Submitted to: Journal of Range Management
Publication Type: Peer Reviewed Journal
Publication Acceptance Date: 3/20/2000
Publication Date: 1/1/2001
Citation: N/A Interpretive Summary: Reliable estimates of the amount of forage in a pasture are critical for making informed decisions about grazing management. Gathering such information is difficult and usually relies on hand clipping of several individual samples from across a pasture. This method is useful for research but is usually not practical on actual farms and ranches. A more rapid alternative method makes visual estimates of forage height and then converts the height measurements to weight. This method has been useful in some types of pastures but the conversion factor from height to weight is different for different types of forages. We tested the visual method in tallgrass prairie vegetation. The visual method was accurate and at least 6 times faster than hand clipping. The conversion factor from height to weight was not different between seasons of the year. The conversion factor was different between pastures burned within the last year compared with pastures not burned. Results were equally good whether height measurement were made to the nearest 2.5 cm (1 inch) or the nearest 5 cm (2 inches). The method requires little training or specialized equipment. We recommend the use of the visual method as a practical alternative for measurement of forage weight but care must be taken to use the proper conversion factor for burned or unburned pastures.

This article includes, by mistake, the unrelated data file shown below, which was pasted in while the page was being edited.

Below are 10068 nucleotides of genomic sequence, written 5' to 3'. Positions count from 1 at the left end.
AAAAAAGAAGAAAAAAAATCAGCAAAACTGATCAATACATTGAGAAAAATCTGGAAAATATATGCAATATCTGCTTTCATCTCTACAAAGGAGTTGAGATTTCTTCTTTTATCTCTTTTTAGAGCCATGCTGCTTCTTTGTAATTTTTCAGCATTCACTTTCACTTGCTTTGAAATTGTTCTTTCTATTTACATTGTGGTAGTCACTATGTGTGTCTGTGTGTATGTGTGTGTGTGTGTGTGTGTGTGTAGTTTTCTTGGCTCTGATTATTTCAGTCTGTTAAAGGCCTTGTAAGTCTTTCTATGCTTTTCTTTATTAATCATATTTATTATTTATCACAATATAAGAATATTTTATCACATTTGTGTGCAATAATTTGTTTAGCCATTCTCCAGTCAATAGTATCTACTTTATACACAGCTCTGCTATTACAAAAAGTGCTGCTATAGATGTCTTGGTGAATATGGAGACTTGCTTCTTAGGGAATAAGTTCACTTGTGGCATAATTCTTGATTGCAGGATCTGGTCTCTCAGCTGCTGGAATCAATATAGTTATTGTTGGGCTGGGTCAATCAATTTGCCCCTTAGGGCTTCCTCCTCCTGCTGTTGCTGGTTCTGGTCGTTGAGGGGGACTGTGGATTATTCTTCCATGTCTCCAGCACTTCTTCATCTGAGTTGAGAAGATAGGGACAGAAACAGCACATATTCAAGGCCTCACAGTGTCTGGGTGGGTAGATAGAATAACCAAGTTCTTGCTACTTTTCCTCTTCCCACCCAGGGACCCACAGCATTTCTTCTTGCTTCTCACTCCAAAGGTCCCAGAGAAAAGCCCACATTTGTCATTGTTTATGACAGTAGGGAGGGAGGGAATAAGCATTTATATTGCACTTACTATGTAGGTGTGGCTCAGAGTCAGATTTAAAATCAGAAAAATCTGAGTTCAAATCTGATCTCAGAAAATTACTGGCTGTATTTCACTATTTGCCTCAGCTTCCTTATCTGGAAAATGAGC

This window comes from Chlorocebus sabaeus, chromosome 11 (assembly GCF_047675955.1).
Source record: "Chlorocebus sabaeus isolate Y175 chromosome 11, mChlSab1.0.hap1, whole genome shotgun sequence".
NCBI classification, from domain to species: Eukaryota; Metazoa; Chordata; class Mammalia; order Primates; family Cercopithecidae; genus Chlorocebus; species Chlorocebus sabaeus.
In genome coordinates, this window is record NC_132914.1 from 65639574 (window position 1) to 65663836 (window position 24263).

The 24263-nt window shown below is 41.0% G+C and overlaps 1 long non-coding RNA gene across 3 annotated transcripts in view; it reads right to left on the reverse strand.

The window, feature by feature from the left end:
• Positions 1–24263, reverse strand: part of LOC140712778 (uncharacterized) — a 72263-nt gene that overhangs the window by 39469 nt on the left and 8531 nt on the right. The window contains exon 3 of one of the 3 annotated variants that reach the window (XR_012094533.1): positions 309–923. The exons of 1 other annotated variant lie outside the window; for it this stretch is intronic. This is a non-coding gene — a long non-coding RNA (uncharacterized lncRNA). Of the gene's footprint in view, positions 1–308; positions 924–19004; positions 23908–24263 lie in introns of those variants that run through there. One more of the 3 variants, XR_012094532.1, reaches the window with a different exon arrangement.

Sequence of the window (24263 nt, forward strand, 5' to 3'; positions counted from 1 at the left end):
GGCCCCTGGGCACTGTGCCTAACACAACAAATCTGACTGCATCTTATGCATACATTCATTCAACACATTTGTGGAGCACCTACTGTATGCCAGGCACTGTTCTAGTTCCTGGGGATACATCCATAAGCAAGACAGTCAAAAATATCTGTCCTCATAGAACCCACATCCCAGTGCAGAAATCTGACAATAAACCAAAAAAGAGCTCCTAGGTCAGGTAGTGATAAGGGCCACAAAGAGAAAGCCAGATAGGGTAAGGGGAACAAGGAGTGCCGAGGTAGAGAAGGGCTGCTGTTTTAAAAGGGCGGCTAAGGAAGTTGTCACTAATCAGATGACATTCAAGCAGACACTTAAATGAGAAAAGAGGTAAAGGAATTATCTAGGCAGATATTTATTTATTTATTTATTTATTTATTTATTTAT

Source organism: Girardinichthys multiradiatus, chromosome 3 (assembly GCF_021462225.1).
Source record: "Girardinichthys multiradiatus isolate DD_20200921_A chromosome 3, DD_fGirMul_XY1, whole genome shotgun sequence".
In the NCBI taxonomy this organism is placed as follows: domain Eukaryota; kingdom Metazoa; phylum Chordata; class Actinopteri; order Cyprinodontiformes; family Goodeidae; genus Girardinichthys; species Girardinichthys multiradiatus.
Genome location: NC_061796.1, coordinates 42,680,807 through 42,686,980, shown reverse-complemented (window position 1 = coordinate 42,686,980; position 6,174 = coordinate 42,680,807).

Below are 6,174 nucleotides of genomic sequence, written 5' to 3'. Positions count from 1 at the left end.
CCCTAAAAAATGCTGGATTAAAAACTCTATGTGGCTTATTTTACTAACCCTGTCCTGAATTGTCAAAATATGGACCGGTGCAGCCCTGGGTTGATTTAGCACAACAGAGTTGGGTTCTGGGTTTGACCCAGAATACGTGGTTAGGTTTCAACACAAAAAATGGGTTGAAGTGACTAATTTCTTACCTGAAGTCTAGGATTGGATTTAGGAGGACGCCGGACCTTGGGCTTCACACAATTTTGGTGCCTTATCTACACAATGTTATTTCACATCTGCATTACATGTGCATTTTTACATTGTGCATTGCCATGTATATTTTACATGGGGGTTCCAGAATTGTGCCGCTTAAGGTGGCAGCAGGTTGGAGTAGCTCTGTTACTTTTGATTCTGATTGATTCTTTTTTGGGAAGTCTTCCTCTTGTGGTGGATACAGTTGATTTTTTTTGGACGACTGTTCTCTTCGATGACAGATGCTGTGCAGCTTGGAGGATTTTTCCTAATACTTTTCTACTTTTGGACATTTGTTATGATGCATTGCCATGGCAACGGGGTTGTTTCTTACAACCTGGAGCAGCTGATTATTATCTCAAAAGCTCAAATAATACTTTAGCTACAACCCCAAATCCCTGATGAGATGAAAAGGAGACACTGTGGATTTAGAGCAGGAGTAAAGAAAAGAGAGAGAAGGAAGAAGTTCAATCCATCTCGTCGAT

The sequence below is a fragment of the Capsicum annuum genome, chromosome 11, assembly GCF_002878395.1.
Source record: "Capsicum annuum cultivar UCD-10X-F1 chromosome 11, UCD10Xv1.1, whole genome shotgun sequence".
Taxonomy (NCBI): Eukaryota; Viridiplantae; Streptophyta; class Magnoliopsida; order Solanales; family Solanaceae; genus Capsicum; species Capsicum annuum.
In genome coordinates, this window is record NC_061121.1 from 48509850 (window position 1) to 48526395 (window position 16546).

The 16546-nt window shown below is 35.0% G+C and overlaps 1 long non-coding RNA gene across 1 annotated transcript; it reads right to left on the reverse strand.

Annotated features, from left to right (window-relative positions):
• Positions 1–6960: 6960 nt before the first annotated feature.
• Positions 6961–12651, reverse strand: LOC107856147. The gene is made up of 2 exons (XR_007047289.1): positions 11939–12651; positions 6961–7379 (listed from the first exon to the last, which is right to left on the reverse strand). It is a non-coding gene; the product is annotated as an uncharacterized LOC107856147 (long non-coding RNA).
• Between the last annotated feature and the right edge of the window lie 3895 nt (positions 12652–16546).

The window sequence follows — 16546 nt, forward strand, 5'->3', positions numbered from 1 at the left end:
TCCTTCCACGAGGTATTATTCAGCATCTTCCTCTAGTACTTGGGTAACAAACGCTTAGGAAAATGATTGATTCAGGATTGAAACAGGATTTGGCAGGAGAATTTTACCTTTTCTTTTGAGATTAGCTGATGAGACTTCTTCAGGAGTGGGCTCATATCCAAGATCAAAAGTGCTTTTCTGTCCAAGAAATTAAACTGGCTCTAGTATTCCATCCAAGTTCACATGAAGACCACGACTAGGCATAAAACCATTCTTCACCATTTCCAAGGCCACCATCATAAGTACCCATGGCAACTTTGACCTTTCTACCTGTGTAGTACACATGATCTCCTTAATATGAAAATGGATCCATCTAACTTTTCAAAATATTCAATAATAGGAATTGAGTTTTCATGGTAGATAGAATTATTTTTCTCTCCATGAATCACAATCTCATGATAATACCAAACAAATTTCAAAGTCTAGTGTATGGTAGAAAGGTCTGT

Technical Abstract: We evaluated the visual obstruction method as a non-destructive means of estimating herbage standing crop in tallgrass prairie. Prediction models were developed for quadrat and pasture-level estimates by regressing standing crop from clipped quadrats on visual obstruction measurements (VOM) from 48, 20-sample trials. Trials were conducted year-round on burned and non-burned sites in different seral stages and with various levels of productivity and grazing pressure. Separate models were required for burned and non-burned pastures, but both applied across all other variables and were unaffected by community heterogeneity. Coefficients of determination were 0.95 and 0.90 for burned and non-burned pastures, respectively. Use of a more precise measurement scale for the field estimates did not improve the prediction models. Models for standing crop based on individual quadrats explained less variation than models based on transect averages. The highest correlations with VOM were obtained with 20 x 50-cm quadrats placed adjacent to the measurement pole and oriented toward the observer. The visual obstruction method required little training and mean deviations of student readings from those of the trainer were less than 1 cm. Sampling efficiency is improved with the visual obstruction method because it is reasonably accurate and six times faster than clipping. Standing crop estimates can be calculated immediately and less equipment is needed in the field.